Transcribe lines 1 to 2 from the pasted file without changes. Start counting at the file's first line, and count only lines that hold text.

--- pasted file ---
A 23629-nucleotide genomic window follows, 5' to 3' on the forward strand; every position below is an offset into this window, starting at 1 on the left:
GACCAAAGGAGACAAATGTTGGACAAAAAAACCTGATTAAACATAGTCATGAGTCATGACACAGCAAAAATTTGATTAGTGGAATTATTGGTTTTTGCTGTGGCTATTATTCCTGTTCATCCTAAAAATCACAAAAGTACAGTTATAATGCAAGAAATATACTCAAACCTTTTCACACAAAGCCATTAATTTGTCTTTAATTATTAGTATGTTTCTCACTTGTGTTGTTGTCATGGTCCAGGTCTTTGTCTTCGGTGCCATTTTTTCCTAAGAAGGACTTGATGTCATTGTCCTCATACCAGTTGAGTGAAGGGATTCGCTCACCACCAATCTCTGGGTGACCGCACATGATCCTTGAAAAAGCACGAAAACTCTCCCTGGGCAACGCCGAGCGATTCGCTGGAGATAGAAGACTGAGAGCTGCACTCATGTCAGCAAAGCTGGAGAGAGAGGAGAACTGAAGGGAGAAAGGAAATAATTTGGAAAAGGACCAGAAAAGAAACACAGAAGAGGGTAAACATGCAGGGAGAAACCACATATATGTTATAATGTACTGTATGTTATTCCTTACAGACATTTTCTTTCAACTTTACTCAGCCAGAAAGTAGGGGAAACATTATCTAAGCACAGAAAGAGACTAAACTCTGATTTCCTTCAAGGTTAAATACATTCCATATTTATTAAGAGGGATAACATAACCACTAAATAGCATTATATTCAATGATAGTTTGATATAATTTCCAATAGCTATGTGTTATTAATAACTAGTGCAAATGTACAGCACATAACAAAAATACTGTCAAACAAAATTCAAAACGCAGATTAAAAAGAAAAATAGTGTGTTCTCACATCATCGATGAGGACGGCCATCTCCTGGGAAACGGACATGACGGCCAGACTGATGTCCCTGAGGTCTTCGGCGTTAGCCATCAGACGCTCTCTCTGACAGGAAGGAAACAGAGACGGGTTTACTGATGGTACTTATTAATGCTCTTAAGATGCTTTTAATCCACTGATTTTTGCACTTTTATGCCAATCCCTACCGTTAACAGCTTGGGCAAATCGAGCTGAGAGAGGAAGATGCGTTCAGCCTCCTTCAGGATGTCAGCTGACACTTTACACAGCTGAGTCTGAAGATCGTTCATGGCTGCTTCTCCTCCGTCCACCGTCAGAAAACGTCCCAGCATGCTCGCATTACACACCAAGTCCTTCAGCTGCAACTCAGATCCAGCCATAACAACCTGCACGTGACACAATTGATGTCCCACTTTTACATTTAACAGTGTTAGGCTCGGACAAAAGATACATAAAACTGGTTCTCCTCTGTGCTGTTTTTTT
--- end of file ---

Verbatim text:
A 23629-nucleotide genomic window follows, 5' to 3' on the forward strand; every position below is an offset into this window, starting at 1 on the left:
GACCAAAGGAGACAAATGTTGGACAAAAAAACCTGATTAAACATAGTCATGAGTCATGACACAGCAAAAATTTGATTAGTGGAATTATTGGTTTTTGCTGTGGCTATTATTCCTGTTCATCCTAAAAATCACAAAAGTACAGTTATAATGCAAGAAATATACTCAAACCTTTTCACACAAAGCCATTAATTTGTCTTTAATTATTAGTATGTTTCTCACTTGTGTTGTTGTCATGGTCCAGGTCTTTGTCTTCGGTGCCATTTTTTCCTAAGAAGGACTTGATGTCATTGTCCTCATACCAGTTGAGTGAAGGGATTCGCTCACCACCAATCTCTGGGTGACCGCACATGATCCTTGAAAAAGCACGAAAACTCTCCCTGGGCAACGCCGAGCGATTCGCTGGAGATAGAAGACTGAGAGCTGCACTCATGTCAGCAAAGCTGGAGAGAGAGGAGAACTGAAGGGAGAAAGGAAATAATTTGGAAAAGGACCAGAAAAGAAACACAGAAGAGGGTAAACATGCAGGGAGAAACCACATATATGTTATAATGTACTGTATGTTATTCCTTACAGACATTTTCTTTCAACTTTACTCAGCCAGAAAGTAGGGGAAACATTATCTAAGCACAGAAAGAGACTAAACTCTGATTTCCTTCAAGGTTAAATACATTCCATATTTATTAAGAGGGATAACATAACCACTAAATAGCATTATATTCAATGATAGTTTGATATAATTTCCAATAGCTATGTGTTATTAATAACTAGTGCAAATGTACAGCACATAACAAAAATACTGTCAAACAAAATTCAAAACGCAGATTAAAAAGAAAAATAGTGTGTTCTCACATCATCGATGAGGACGGCCATCTCCTGGGAAACGGACATGACGGCCAGACTGATGTCCCTGAGGTCTTCGGCGTTAGCCATCAGACGCTCTCTCTGACAGGAAGGAAACAGAGACGGGTTTACTGATGGTACTTATTAATGCTCTTAAGATGCTTTTAATCCACTGATTTTTGCACTTTTATGCCAATCCCTACCGTTAACAGCTTGGGCAAATCGAGCTGAGAGAGGAAGATGCGTTCAGCCTCCTTCAGGATGTCAGCTGACACTTTACACAGCTGAGTCTGAAGATCGTTCATGGCTGCTTCTCCTCCGTCCACCGTCAGAAAACGTCCCAGCATGCTCGCATTACACACCAAGTCCTTCAGCTGCAACTCAGATCCAGCCATAACAACCTGCACGTGACACAATTGATGTCCCACTTTTACATTTAACAGTGTTAGGCTCGGACAAAAGATACATAAAACTGGTTCTCCTCTGTGCTGTTTTTTT